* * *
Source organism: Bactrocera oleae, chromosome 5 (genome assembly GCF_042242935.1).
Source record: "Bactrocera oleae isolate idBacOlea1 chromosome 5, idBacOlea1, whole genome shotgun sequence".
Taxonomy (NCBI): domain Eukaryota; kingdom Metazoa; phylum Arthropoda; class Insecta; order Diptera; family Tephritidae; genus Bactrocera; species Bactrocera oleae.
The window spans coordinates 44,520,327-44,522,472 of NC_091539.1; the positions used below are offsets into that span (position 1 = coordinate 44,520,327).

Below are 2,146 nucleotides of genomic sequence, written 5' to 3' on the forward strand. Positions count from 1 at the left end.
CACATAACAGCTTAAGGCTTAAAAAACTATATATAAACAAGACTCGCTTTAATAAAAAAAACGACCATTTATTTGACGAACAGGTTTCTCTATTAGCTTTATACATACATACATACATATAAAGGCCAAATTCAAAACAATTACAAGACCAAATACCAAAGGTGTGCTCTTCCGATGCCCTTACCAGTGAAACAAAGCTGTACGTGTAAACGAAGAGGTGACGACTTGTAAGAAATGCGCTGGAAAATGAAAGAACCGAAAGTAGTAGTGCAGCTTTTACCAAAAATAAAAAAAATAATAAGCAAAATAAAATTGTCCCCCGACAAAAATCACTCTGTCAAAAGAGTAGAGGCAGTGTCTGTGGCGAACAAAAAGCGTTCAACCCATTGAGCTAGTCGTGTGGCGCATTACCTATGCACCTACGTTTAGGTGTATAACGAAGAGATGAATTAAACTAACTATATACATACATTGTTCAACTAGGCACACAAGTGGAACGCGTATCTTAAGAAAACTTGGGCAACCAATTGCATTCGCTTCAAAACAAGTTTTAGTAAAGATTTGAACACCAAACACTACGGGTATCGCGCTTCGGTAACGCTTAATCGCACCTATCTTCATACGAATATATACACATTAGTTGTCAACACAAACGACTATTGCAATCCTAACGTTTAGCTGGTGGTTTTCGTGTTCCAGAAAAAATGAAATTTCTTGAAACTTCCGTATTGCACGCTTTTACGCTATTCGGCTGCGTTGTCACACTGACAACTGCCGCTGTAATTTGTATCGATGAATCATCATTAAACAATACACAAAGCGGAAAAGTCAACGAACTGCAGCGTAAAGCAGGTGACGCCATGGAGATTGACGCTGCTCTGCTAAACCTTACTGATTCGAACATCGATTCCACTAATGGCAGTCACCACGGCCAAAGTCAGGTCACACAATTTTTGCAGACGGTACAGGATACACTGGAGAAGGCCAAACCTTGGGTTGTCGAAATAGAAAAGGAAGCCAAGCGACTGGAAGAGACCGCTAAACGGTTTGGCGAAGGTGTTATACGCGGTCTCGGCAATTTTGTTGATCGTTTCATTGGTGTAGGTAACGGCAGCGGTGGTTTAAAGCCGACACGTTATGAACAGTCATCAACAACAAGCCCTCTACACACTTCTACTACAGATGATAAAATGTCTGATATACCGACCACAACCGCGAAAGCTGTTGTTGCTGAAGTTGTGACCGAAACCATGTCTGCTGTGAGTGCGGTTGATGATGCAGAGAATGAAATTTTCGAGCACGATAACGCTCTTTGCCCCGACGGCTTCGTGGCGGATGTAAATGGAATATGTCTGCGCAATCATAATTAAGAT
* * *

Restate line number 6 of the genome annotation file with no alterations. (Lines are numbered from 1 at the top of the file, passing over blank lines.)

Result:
CACATAACAGCTTAAGGCTTAAAAAACTATATATAAACAAGACTCGCTTTAATAAAAAAAACGACCATTTATTTGACGAACAGGTTTCTCTATTAGCTTTATACATACATACATACATATAAAGGCCAAATTCAAAACAATTACAAGACCAAATACCAAAGGTGTGCTCTTCCGATGCCCTTACCAGTGAAACAAAGCTGTACGTGTAAACGAAGAGGTGACGACTTGTAAGAAATGCGCTGGAAAATGAAAGAACCGAAAGTAGTAGTGCAGCTTTTACCAAAAATAAAAAAAATAATAAGCAAAATAAAATTGTCCCCCGACAAAAATCACTCTGTCAAAAGAGTAGAGGCAGTGTCTGTGGCGAACAAAAAGCGTTCAACCCATTGAGCTAGTCGTGTGGCGCATTACCTATGCACCTACGTTTAGGTGTATAACGAAGAGATGAATTAAACTAACTATATACATACATTGTTCAACTAGGCACACAAGTGGAACGCGTATCTTAAGAAAACTTGGGCAACCAATTGCATTCGCTTCAAAACAAGTTTTAGTAAAGATTTGAACACCAAACACTACGGGTATCGCGCTTCGGTAACGCTTAATCGCACCTATCTTCATACGAATATATACACATTAGTTGTCAACACAAACGACTATTGCAATCCTAACGTTTAGCTGGTGGTTTTCGTGTTCCAGAAAAAATGAAATTTCTTGAAACTTCCGTATTGCACGCTTTTACGCTATTCGGCTGCGTTGTCACACTGACAACTGCCGCTGTAATTTGTATCGATGAATCATCATTAAACAATACACAAAGCGGAAAAGTCAACGAACTGCAGCGTAAAGCAGGTGACGCCATGGAGATTGACGCTGCTCTGCTAAACCTTACTGATTCGAACATCGATTCCACTAATGGCAGTCACCACGGCCAAAGTCAGGTCACACAATTTTTGCAGACGGTACAGGATACACTGGAGAAGGCCAAACCTTGGGTTGTCGAAATAGAAAAGGAAGCCAAGCGACTGGAAGAGACCGCTAAACGGTTTGGCGAAGGTGTTATACGCGGTCTCGGCAATTTTGTTGATCGTTTCATTGGTGTAGGTAACGGCAGCGGTGGTTTAAAGCCGACACGTTATGAACAGTCATCAACAACAAGCCCTCTACACACTTCTACTACAGATGATAAAATGTCTGATATACCGACCACAACCGCGAAAGCTGTTGTTGCTGAAGTTGTGACCGAAACCATGTCTGCTGTGAGTGCGGTTGATGATGCAGAGAATGAAATTTTCGAGCACGATAACGCTCTTTGCCCCGACGGCTTCGTGGCGGATGTAAATGGAATATGTCTGCGCAATCATAATTAAGAT